George Nakashima Woodwork

Right now we seem to be short of clothing inspiration, I’ve not really found anything that’s really inspired me as such over the past few days so it’s only natural for me to search elsewhere. Furniture is another design facet that I love to explore and George Nakashima has cropped up often, I’ve just never had the time to showcase it properly. So tonight I decided to bring over a set of beautiful photography from their website that really caught my attention and I found it really interesting to learn about the story of this great creative individual.

It was George Nakashima’s dream to provide “Altars of Peace” for each of the seven continents of earth. And they’re currently collecting donations for a fourth Sacred Peace Table that will be housed in Capetown, South Africa alongside one in New York, another in the Unity Pavilion Auroville in India and a table in the Russian Academy of Art in Moscow.

The studio’s approach is to create furniture that consists of the same process as what nature used in the creation of a tree. A firm design that’s based on principles as universal as possible and producing objects without “style” as such, using intense skill and craftsmanship. Although I can’t say I like every furniture piece that they produce I really respect their ethos and what they stand for and how they’ve stayed true to it for many years.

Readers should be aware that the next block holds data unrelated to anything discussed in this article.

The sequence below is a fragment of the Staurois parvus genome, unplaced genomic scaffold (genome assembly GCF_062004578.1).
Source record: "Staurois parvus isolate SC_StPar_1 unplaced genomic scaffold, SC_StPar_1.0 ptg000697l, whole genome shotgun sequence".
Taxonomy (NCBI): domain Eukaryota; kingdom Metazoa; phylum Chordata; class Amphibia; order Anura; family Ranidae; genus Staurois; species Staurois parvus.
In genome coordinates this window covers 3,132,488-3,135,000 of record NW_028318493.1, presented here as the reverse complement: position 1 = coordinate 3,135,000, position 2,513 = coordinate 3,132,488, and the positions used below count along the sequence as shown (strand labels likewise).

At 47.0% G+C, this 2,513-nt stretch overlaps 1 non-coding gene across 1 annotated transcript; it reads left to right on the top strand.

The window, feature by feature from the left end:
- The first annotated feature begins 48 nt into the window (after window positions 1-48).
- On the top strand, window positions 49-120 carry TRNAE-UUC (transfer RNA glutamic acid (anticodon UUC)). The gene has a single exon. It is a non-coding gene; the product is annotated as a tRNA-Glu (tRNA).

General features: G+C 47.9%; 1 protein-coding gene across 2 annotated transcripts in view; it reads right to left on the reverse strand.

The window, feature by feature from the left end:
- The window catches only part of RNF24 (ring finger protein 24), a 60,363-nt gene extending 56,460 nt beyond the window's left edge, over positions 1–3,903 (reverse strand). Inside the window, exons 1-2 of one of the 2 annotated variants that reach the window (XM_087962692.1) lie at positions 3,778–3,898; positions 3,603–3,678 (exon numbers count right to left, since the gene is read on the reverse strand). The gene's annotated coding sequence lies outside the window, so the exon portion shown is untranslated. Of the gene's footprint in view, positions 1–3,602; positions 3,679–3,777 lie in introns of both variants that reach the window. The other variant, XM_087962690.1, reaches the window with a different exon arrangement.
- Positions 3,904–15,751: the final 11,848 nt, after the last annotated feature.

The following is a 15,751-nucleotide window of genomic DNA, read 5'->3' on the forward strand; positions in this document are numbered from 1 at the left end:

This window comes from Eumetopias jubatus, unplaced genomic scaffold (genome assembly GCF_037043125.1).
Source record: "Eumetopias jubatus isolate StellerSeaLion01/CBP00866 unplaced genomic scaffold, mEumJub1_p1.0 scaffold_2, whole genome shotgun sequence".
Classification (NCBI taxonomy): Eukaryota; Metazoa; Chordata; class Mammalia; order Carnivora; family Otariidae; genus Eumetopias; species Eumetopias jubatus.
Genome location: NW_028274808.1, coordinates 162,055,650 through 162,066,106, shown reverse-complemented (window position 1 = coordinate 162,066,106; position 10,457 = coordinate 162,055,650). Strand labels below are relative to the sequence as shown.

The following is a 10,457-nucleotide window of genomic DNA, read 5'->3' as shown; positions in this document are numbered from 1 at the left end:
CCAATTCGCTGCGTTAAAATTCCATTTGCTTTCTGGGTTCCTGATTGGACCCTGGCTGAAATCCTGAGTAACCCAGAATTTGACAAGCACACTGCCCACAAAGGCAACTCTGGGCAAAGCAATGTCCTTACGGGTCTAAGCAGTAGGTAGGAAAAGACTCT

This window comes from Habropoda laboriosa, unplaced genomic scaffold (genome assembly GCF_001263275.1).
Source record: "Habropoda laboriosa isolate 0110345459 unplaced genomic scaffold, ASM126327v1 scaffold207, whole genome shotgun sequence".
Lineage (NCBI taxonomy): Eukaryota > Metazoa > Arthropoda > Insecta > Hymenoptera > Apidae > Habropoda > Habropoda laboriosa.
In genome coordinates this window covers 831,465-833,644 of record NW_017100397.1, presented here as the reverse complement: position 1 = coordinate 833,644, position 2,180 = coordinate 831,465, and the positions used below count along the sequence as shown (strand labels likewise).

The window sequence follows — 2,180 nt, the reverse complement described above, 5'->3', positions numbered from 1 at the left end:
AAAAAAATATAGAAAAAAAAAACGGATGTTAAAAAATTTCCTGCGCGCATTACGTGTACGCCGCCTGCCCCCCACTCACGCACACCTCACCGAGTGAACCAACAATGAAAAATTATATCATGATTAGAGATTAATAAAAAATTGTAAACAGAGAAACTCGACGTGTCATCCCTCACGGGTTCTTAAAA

In this imagery below we see some pictures of the beautiful George Nakashima studio in which his daughter Mira took over in 1990, after George’s death. To this day she keeps the whole ship running and it’s really inspiring to see all the woodwork coming out of the workshop which is full of great craftsmen. This photography is sure to leave you wanting more, I’d recommend reading through the philosophy pages on the George Nakashima’s website if you’re interested in the story. I leave you to peruse at your own will and to take in a little quote I left below by the man himself.

Furniture is like architecture, only on a different scale. I’m happy working small – George Nakashima

www.nakashimawoodworker.com